We also get to know about the discrimination of Turks. After Bulgaria was freed from Turkish yolk, surprisingly the Turks that remained in Bulgaria were able to live without any major problems. Bulgarians and Turks have been neighbors in the villages for generations, and neither side was keen to upset the situation further. And all would happily continue if Todor Zhivkov had not decided to strengthen Bulgaria by turning the nationality into an issue. What followed were forced name changes (known as the Process of Rebirth), across the entire country. Siedlecka brings s a story of Mehmet who decided to burn himself rather than change the name. Then in 1989 the Turks that did not assimilate and turn Bulgarians were effectively banished from the country. They left or were forced to leave en masse, over 350,000 people, in what was known as ‘The Big Excursion’. This effectively depleted the existing workforce and severely impacted the Bulgarian economy.
Siedlecka also writes about Bulgarians love of music and dance. And when I think of it really almost every Bulgarian I ever knew was at some point in their life in a traditional Bulgarian dance group. Another thing that Bulgarians see as traditional is the circus. During communism, circus gained a lot of state support, popularity and respect. Circus as art has for a long time been respected in Russia, and it was seen as entertainment that brought everyone to the same level, uniting all classes in awe. When I was reading it I remember that even right after the transformation circus was still going strong in Poland too. Television would show recordings of Russian circus shows on weekends and in the summer circus would come to town.
There is also a very disturbing chapter about Julia Kristeva’s cooperation with communist secret police. Consisting of the pages from her ‘folder’ interspersed with quotes from Kristeva’s texts about Bulgaria, and finishing with a slew of judgments passed on her by public figures once the ‘folders’ were made public.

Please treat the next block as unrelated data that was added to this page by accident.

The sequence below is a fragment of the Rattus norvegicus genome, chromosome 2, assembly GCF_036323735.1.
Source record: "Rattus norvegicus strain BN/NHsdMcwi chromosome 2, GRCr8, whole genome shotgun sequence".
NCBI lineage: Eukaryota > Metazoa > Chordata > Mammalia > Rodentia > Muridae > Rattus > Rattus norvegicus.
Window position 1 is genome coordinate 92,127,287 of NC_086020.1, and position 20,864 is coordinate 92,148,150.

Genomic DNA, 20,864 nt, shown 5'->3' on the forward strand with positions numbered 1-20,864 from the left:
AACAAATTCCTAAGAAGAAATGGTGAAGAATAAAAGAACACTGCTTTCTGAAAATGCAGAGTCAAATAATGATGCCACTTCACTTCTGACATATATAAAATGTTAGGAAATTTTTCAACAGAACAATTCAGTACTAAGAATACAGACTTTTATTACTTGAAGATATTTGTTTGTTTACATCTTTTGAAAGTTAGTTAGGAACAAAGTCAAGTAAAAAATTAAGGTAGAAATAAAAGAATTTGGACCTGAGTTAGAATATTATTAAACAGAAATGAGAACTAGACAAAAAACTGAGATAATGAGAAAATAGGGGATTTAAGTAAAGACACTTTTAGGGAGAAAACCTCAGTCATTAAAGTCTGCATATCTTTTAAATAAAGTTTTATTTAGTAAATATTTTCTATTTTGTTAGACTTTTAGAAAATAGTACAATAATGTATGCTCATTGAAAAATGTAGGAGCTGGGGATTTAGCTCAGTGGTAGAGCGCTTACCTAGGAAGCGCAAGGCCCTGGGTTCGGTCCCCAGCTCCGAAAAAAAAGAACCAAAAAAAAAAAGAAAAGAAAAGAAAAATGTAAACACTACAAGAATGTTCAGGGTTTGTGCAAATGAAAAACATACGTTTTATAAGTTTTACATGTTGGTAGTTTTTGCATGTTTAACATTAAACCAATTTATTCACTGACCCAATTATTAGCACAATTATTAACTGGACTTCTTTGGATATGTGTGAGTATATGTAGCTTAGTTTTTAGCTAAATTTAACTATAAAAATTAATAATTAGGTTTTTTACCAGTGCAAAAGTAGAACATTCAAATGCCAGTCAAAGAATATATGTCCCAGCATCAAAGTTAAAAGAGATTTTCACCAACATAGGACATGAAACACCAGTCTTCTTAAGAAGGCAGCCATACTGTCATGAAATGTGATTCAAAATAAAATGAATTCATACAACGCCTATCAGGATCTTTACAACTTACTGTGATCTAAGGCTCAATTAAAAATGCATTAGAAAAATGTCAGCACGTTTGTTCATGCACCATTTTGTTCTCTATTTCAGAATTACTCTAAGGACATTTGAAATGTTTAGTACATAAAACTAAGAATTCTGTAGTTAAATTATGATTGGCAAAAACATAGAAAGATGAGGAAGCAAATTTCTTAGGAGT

Then closing the book Siedlecka writes about Boyko Borisov. Allowing the narration to follow the circle drawn by history. Borisov, now serving as prime minister for almost 12 years, started his career as Todor Zhivkov’s bodyguard. She writes that Borisov is pro-European, and seems to be quite popular with European elites. But still, within the country he presents himself ‘the man of the people’. During his rule the macroeconomic situation of Bulgaria deteriorated, driving him out of the office twice, only to be reelected every time. He rules with a heavy hand, and the way he presents himself as a ‘father of the nation’ figure feels like an updated take on Zhivkov’s style of running the country. Borisov – the Zhivkov for our times, it could almost be a campaign slogan.
Like any country, Bulgaria is a complex affair. Siedlecka tries to distill for us the main traits of it. Making us look beyond the golden sands and turquoise sea. It was a fascinating read. It certainly helped that it’s well written and the people and stories selected by her give an engrossing and vast picture of this relatively small country.
Photo by Anastas Petkov @http://www.vitaobscura.com/